For example, if a patient is at low risk for sepsis, perhaps you just want to put some kind of a notification in the electronic medical record to alert the clinician and have them do some teaching with the patient around signs of infection. If it's a moderate risk, maybe you want to send an alert to the clinician to get the patient started on antibiotics. And if the patient's at high risk, the system, without even having to interact with the primary physician, can just go ahead and initiate an urgent infectious disease consult so those specialists can go see the patient right away. This is just an example, again, of taking real-time data and leveraging a well-validated predictive model and the system to take actions that can improve the patient’s outcome and simultaneously reduce a clinician’s cognitive overload.

You had mentioned just connecting more with the patient. Do you consider at-home monitoring, the wearables, etc., in the point-of-care category, or is that something that's separate?

I really see it as both from a clinical point-of-care and research standpoint. So if you're monitoring the patient, let's say they've got an in-home scale and they're weighing themselves every day, and all of a sudden you notice a sudden increase in the patient's weight. That's probably more fluid related, or it could be a part of perhaps the chemotherapy that they're taking or something along those lines. An algorithm can send an automated alert to clinical staff who could reach out to the patient and see if perhaps they need some adjustment to their medication. So that's a direct benefit from a clinical standpoint, but I also see it as being a huge benefit on the research side. As you're collecting and integrating all of this data, getting back to this concept around machine learning, you can use these AI methods to help identify patterns in the data that might predict the problem ahead of time.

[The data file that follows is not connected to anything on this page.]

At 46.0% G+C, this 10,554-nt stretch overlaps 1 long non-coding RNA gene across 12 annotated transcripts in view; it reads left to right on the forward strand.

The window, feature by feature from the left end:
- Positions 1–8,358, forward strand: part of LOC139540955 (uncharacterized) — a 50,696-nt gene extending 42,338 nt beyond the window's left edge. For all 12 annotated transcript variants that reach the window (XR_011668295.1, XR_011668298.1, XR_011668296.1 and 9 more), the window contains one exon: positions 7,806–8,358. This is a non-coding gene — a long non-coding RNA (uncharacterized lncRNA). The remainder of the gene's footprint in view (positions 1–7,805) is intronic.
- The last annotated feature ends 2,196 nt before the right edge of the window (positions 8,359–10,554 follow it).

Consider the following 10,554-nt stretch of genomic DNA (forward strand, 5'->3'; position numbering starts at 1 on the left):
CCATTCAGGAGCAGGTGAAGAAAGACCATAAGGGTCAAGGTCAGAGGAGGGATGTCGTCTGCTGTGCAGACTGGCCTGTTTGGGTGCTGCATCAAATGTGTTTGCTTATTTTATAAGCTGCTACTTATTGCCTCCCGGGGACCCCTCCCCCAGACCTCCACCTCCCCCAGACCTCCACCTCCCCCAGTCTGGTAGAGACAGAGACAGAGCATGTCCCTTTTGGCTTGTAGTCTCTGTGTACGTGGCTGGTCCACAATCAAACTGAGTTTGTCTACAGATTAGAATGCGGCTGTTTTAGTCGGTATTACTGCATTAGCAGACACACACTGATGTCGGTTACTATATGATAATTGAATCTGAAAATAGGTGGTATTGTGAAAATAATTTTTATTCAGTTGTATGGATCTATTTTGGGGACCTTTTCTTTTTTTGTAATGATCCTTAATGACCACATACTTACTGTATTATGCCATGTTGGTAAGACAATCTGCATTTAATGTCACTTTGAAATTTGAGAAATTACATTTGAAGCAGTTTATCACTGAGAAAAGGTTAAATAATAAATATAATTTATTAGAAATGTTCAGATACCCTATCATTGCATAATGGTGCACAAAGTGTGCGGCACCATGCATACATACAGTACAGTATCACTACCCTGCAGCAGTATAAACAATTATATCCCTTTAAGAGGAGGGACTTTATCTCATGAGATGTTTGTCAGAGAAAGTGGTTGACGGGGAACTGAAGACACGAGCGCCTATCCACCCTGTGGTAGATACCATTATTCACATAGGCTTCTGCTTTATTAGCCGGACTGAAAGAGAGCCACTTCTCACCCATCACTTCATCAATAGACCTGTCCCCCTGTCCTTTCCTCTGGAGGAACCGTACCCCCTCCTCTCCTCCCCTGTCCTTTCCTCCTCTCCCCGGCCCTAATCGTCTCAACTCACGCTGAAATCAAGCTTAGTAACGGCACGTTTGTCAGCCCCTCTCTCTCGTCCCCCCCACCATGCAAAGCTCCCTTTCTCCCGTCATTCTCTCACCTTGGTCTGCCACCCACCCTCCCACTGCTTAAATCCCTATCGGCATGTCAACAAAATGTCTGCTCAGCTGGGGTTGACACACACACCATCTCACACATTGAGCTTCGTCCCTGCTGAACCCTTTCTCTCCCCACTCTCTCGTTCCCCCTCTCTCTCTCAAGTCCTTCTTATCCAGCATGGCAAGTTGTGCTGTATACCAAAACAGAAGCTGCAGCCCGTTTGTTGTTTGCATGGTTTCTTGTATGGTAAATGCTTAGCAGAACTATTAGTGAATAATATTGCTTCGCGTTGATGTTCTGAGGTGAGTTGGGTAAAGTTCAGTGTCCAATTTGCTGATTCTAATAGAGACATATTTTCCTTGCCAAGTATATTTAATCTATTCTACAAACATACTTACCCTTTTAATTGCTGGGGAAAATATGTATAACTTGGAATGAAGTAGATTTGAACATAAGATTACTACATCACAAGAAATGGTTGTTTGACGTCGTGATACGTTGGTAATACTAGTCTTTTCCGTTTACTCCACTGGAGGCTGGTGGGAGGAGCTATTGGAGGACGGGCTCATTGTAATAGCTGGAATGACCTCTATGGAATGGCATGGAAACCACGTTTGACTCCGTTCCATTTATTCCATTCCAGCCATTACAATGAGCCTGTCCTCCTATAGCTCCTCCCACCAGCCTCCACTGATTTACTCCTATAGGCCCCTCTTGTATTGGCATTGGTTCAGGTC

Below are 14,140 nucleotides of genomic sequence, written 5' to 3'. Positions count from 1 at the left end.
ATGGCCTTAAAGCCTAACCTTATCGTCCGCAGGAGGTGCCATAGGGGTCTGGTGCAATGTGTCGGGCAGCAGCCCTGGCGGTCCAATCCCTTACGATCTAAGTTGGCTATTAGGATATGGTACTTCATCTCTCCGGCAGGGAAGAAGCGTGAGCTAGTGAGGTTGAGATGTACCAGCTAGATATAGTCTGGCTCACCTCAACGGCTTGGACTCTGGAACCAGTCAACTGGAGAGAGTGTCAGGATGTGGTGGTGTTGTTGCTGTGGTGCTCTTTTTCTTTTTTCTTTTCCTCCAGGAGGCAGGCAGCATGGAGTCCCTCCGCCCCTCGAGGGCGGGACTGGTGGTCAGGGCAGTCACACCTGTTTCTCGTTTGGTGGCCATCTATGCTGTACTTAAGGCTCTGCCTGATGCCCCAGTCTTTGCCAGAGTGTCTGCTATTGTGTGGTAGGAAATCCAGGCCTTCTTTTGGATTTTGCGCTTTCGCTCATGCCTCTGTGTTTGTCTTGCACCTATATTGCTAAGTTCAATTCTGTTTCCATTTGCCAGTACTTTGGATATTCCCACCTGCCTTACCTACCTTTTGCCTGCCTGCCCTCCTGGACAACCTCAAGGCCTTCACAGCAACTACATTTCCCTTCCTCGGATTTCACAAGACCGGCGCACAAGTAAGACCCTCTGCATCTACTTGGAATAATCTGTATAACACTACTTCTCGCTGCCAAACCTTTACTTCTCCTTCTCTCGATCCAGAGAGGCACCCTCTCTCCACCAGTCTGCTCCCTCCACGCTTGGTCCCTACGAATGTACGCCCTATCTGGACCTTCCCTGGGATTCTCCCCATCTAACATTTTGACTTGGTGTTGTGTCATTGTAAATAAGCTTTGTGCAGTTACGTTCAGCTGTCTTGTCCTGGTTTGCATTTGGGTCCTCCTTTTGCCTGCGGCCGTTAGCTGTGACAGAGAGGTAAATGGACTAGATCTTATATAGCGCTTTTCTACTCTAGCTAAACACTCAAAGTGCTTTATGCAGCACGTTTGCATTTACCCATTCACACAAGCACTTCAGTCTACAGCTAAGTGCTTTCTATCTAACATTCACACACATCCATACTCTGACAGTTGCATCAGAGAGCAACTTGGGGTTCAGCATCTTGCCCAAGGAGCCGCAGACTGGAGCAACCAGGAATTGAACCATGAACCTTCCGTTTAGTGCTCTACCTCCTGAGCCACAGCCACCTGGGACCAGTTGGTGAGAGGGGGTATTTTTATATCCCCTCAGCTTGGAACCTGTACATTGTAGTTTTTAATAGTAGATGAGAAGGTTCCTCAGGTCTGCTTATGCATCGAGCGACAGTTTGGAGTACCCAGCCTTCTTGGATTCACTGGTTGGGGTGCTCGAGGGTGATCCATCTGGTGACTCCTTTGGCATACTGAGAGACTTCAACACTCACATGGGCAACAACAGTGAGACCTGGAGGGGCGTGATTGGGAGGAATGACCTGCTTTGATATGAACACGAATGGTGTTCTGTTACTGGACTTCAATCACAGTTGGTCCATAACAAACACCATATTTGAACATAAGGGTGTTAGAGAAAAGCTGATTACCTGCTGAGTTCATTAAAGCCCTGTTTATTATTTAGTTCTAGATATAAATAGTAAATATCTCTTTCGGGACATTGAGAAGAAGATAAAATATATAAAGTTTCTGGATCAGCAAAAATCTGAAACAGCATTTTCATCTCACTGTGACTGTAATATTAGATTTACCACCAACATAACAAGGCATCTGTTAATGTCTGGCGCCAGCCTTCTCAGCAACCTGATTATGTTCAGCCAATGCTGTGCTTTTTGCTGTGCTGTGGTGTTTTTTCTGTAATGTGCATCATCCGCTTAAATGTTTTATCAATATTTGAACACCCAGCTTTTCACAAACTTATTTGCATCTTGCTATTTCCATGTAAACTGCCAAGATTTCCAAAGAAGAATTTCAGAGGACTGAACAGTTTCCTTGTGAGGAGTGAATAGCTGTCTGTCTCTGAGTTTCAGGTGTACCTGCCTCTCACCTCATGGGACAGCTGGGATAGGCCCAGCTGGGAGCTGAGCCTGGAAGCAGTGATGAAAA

Are there any digital transformations or tools that you're most excited about bringing to City of Hope in the future?

I think a lot of it really has to do with aggregating and analyzing data and information in order to learn and improve both the level of connection we have with our patients and to individualize and personalize their care. We think of this as every single patient being on their own clinical trial. If you're continuously monitoring this data and comparing it to patients who most closely match that patient, you can better predict a patient’s outcome and offer them choices that then meet their individualized needs. I think we are looking at three to five years in the future to mature the platforms that will provide us with the capabilities to rapidly accelerate discoveries, reduce clinical cognitive overload and deeply personalize each patient’s care.

Click here to login and leave a comment.  

0 Comments

Add Comment

Text Only 2000 character limit

Page 1 of 1